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In c++, is it possible and safe to use macros in system calls? Take the following code for example:

#define WINX 54
#define WINY 30

int main()
{
system("mode con lines=WINY cols=WINX");
...

Would that work and be safe to use in code? Or would I have to manually construct a string?

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4 Answers 4

up vote 5 down vote accepted

A macro will not expand inside a string literal. Instead, you can use another macro to expand a macro into a string literal, and use string literal concatenation to create the desired string:

#define STR2(x) STR(x)
#define STR(x) #x

const char *cmd = "mode con lines=" STR2(WINY) " cols=" STR2(WINX);
system(cmd);

STR2 expands the provided argument (e.g. WINY) into what it is defined to be and then passes it to STR. STR just uses the stringifying macro operator, and its result is a string literal. Adjacent string literals are concatenated into a single string by the compiler before the code is tokenized and compiled into object code.

If the macros are something more complex than simple numbers, then you need to manually construct a string. In C++, the easiest way is to use ostringstream (from <sstream>):

std::ostringstream oss;
oss << "mode con lines=" << WINY << " cols=" << WINX;
system(oss.str().c_str());
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It's worth mentioning that STR2(WINY) expands to a string literal, and adjacent string literals are joined together in an early phase of compilation. You might also want to mention that macros are not expanded inside string literals, which is why this approach is necessary. –  Keith Thompson Jun 12 '13 at 19:42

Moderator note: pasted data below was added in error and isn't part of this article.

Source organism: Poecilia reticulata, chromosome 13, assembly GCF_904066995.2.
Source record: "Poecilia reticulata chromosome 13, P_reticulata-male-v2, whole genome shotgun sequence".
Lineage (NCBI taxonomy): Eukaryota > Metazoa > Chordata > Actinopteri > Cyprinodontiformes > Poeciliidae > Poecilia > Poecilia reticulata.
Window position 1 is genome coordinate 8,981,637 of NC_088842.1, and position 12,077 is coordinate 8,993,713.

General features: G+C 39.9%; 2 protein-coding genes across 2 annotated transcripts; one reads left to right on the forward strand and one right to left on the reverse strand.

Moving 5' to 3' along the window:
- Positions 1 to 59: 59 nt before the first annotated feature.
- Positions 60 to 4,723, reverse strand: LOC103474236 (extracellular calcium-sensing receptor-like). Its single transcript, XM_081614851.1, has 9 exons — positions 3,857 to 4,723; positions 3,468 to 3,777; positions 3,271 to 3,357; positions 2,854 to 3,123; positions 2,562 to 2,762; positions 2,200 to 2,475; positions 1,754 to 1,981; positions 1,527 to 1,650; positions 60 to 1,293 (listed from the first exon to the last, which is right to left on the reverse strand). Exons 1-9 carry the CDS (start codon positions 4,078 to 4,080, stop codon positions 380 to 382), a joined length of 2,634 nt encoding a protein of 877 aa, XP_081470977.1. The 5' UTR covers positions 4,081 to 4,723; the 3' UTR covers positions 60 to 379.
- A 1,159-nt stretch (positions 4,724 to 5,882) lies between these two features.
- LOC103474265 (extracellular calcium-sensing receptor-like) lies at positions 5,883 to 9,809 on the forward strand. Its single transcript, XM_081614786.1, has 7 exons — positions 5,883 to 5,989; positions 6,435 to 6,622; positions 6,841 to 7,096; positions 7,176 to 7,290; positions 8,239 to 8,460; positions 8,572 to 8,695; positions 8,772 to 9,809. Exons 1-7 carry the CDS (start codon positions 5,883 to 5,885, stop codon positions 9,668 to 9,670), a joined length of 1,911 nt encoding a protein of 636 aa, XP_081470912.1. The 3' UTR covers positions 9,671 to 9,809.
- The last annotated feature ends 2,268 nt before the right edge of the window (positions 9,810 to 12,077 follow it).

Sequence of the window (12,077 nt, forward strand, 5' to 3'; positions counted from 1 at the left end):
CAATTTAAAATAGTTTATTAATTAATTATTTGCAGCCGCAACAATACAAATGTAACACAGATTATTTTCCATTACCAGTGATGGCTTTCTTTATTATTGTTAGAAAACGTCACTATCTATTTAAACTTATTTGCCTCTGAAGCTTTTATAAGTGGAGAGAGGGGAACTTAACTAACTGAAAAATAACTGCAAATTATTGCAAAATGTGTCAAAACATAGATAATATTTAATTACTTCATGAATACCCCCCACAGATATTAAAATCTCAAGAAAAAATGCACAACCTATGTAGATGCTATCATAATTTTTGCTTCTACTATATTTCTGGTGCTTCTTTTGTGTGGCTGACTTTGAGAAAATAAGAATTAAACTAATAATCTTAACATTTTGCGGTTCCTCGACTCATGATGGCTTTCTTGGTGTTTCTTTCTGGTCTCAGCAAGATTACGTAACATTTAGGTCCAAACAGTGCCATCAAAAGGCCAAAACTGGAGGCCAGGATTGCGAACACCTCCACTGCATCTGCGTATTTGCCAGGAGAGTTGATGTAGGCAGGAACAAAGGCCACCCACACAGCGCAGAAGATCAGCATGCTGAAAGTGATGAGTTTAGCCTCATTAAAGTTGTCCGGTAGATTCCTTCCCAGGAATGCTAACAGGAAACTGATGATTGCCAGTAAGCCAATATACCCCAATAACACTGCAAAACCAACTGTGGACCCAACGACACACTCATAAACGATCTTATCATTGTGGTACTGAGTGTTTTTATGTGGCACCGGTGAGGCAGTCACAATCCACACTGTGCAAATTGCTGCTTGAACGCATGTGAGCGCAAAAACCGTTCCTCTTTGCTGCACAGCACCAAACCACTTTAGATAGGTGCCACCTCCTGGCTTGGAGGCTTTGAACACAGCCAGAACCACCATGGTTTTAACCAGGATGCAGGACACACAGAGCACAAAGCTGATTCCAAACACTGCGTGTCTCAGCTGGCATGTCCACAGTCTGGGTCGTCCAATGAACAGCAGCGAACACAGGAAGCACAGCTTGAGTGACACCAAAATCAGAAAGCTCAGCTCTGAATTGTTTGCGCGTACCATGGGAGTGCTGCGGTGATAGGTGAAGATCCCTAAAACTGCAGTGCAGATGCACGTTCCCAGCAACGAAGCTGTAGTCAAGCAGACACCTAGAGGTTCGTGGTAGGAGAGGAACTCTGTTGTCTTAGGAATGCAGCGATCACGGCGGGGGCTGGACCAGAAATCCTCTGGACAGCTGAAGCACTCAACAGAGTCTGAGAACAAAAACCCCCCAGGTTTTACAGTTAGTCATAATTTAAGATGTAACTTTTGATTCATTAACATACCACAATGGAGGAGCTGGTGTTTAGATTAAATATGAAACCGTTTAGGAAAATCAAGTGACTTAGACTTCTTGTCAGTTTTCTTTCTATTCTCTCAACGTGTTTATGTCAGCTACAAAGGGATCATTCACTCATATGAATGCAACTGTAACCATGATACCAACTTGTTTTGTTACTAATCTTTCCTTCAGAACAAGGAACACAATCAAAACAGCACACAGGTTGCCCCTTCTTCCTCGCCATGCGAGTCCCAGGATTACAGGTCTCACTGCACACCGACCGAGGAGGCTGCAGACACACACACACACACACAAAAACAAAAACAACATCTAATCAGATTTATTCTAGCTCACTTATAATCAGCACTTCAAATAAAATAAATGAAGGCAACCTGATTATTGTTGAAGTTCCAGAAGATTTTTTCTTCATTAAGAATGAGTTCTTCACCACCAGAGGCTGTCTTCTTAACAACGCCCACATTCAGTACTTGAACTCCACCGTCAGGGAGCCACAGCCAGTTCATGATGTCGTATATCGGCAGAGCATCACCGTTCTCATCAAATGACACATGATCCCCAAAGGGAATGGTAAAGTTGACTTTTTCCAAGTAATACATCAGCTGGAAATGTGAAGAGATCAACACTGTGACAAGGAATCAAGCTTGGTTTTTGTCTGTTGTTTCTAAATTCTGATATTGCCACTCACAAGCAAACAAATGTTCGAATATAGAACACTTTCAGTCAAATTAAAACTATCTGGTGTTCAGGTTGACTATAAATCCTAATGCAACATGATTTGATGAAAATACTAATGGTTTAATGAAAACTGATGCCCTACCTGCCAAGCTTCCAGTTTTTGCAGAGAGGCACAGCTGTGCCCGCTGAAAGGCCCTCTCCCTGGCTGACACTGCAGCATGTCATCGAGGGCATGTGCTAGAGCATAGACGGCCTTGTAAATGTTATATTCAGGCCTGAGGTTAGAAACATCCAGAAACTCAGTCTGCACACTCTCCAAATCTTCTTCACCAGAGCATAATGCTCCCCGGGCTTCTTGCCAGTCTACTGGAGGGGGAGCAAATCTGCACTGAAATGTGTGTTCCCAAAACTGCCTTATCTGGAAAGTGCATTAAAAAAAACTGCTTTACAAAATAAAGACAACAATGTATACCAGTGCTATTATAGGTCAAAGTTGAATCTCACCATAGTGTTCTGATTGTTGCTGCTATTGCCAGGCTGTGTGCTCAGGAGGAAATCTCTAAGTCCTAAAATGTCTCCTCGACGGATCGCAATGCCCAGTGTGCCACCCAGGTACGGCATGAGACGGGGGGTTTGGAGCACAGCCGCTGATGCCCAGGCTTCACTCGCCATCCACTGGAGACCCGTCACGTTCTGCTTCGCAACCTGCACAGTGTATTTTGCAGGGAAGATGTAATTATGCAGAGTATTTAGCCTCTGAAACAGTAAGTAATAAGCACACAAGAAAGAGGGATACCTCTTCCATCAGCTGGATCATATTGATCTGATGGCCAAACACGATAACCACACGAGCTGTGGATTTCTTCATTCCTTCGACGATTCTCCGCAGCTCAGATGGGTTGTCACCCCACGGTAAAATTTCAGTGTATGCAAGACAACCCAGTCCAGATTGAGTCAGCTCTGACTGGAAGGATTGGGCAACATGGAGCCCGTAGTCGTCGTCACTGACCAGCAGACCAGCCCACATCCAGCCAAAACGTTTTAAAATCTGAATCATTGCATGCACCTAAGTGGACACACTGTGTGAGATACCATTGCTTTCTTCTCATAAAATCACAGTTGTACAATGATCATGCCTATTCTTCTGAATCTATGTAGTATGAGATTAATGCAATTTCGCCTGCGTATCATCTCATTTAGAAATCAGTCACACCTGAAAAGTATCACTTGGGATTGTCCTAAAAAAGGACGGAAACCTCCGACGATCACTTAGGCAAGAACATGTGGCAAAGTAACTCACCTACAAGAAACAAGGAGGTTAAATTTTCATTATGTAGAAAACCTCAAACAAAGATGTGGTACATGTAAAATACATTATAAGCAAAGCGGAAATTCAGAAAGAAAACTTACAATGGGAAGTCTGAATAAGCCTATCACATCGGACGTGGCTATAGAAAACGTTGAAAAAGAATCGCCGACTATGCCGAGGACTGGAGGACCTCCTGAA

Shouldn't the preprocessor construct the string before it is passed to system, so I should be able to use system("mode con lines=" STR2(WINY) " cols=" STR2(WINX)); ? –  user2403132 Jun 12 '13 at 19:44
    
@user2403132: Yes, but you have to tell the preprocessor to construct the string; that's what "mode con lines=" STR2(WINY) " cols=" STR2(WINX) does. (You could pass that directly to system(); the cmd declaration isn't really necessary.) –  Keith Thompson Jun 12 '13 at 19:46
    
@user2403132: Yes to what Keith says. I separated it into a separate variable just to make it less cluttered, but it is not necessary. –  jxh Jun 12 '13 at 19:49

Macros certainly don't expand in strings. So, this

system("mode con lines=WINY cols=WINX");  

won't expand into

system("mode con lines=30 cols=54");
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If you don't need the actual decimal value of WINX and WINY, you can concatenate static strings and save resources during execution time:

#define WINX "54"
#define WINY "30"

int main()
{
system("mode con lines=" WINY " cols=" WINX);
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You'll have to manually construct a string.

For example:

char command[100];
int result;
sprintf(command, "mode con lines=%d cols=%d", WINY, WINX);
result = system(command);

Don't forget the required include directives:

#include <stdio.h>
#include <stdlib.h>

Consult your system's documentation for the meaning of the value returned by system.

Make sure the command array is big enough to hold the full command -- or, probably better, use std::string instead. jxh's answer shows how to do this.

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I suppose it doesn't matter for the OP, but there is no real reason to do this in runtime. –  Lundin Jun 12 '13 at 19:35
    
C++ does not define a version of sprintf that works on a std::string. –  jxh Jun 12 '13 at 19:41
    
@jxh: I know, I meant to suggest building a std::string in some other way. jxh's answer shows how to do this, and is better than mine. –  Keith Thompson Jun 12 '13 at 19:43

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